Turner’s syndrome (TS) is characterized by a complete or partial absence of one X chromosome. Patients have a range of physical and skeletal features, in which final height and gonadal function are almost always affected. The disorder is thought to be caused by a haploinsufficiency of the escape genes [1] as the X chromosome is enriched for genes expressed in the brain, skeletal muscle, and in sex and reproduction-related tissues [2]. The first documented case of probable TS was amenorrhea in seven adolescent and young adult females with sexual infantilism, short stature, a webbed neck and cubitus valgus [3]. Since then, a number of other karyotype anomalies, such as mosaicisms and structural anomalies of the second X chromosome, have been found in association with TS.

Monosomy X (45,X) represents half of the karyotype spectrum of this syndrome, and the remainder includes structural X chromosome abnormalities or mosaicism for a cell line containing a second sex chromosome [4]. Fewer than 15 % of TS patients appear to have mosaicism with a 46,XY cell population or a Y chromosome rearrangement, 30–50 % are mosaic with a second X or a structurally abnormal X [5], while X/XX and X/XY individuals make up 15.5 % and 9.0 %, respectively, of TS patients [6]. Homer et al. [7] reported the frequency of 45,X/46,XX mosaicism to be 9.6 %, compared with an estimated 3.5 % of 45,X/46,XX in the overall female population by Peschka et al. [8].

Many of the TS cases previously described are characterized by variable phenotypes. Abnormalities in TS include short stature (95–100 %), primary amenorrhea (85 %), infertility (98 %), and characteristic stigmata [9]. In such cases, growth hormone therapy should be started at the age of 2–5, while hormone replacement therapy for the development of normal female sexual characteristics should begin between 12 and 15 years of age and be continued long-term to prevent the development of coronary artery disease and osteoporosis. Affected women also need to undergo genetic counseling prior to conception, followed by prenatal assessment. Moreover, TS patients with a Y or Y-derived chromosome have a 15 % increased risk of developing gonadoblastoma [10].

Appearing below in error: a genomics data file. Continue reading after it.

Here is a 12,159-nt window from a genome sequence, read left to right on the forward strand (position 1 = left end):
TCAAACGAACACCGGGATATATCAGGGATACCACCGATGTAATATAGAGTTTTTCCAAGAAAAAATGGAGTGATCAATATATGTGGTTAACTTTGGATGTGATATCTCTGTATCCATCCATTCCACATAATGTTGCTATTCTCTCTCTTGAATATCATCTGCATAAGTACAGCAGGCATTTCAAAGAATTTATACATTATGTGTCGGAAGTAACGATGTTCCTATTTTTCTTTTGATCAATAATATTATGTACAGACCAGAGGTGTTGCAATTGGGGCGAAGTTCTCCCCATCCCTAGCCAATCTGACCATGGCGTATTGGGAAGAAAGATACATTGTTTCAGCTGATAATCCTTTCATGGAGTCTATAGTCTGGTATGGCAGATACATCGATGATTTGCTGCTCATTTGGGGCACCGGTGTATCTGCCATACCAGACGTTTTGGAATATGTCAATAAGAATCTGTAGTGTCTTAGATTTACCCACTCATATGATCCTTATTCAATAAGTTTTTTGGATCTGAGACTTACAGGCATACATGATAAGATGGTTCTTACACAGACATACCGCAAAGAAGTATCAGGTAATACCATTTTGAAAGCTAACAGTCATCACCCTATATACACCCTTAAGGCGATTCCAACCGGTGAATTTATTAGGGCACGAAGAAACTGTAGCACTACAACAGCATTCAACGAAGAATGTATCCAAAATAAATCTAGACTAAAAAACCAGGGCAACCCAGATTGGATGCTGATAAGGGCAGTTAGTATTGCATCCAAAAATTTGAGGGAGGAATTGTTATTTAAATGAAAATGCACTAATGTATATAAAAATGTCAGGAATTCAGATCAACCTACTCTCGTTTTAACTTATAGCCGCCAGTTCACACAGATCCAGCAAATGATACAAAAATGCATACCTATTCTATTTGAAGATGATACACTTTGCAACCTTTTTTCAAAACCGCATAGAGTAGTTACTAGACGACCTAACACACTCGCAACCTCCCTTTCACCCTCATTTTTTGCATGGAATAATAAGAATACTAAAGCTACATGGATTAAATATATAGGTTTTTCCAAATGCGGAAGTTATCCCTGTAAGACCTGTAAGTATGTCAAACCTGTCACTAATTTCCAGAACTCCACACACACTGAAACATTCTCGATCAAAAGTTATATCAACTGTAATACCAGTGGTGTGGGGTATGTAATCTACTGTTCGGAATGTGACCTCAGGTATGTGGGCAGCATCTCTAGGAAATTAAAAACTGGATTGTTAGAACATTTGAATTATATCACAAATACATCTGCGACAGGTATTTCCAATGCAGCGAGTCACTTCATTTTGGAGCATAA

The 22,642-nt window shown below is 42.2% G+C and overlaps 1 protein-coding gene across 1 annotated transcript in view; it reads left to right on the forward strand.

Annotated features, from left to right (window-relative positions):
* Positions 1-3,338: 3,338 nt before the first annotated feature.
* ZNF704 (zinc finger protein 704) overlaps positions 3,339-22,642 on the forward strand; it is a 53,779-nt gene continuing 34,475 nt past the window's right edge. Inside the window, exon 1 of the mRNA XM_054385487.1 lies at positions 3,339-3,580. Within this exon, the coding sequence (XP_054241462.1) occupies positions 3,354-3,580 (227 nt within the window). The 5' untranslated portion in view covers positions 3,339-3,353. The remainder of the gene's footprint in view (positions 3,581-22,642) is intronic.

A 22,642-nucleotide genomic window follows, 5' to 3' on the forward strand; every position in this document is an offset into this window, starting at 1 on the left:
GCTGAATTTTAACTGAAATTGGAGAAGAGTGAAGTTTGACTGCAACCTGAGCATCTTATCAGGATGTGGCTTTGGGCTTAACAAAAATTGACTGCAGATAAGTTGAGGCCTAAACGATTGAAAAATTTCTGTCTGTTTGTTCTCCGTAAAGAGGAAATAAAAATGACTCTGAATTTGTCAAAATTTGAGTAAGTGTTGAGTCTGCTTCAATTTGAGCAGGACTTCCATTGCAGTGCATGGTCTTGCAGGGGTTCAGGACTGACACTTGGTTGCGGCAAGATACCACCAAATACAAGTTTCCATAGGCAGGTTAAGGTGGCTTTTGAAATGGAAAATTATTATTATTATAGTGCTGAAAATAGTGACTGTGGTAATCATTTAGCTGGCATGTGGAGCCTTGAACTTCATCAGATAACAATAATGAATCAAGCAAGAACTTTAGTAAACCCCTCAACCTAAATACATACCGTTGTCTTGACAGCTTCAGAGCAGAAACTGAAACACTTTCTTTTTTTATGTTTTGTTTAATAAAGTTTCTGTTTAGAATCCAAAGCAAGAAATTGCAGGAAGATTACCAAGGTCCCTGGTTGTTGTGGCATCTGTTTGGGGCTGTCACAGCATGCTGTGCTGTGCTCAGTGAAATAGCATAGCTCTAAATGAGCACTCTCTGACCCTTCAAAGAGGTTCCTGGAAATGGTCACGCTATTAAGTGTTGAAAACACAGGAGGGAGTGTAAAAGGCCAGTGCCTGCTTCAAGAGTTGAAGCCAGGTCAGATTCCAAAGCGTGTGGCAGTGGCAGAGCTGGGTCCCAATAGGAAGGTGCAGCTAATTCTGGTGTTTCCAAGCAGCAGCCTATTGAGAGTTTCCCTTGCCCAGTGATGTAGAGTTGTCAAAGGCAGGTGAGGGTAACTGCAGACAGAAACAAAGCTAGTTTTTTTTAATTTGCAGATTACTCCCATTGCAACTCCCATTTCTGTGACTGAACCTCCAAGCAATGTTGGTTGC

45,X mosaicism is commonly seen during clinical diagnosis or genetic counseling, and has multiple phenotypes. Ocal et al. [11] reported 11 cases (six females and five males) with ambiguous genitalia and/or delayed puberty with or without short stature. A study in the United States of nine females and seven males aged 15–17 years showed that while all had Müllerian structures (uterus and fallopian tubes), three girls had bilateral streak testes/gonads, nine children (six girls and three boys) had unilateral testes and contralateral streak testes/gonads, and four boys had bilateral testes, with signs of decreased virilization in one but normal male genitalia in the remaining three [12]. About 10–15 % of 45,X/46,XX patients have been reported to menstruate, some have follicles in their ovarian cortical tissue during adolescence, while some patients with a non-mosaic 45,X karyotype have even been reported to become pregnant [13].

Exploring ways to optimize the ovarian potential of TS patients is an area of ongoing interest that includes in vitro fertilization (IVF) and oocyte cryopreservation [1416]. However, data suggest that even when pregnancy is spontaneously achieved in TS-Mosaic women, there is a marked increase in adverse outcomes. These concerns coupled with the inherently poor ovarian reserve in TS and TS-Mosaic patients have led to the emergence of donor oocyte IVF as a viable treatment option for patients. However, Brezina [17] showed that the rate of maternal X chromosome mosaicism does not affect pregnancy loss rates in TS-Mosaic women undergoing donor oocyte IVF.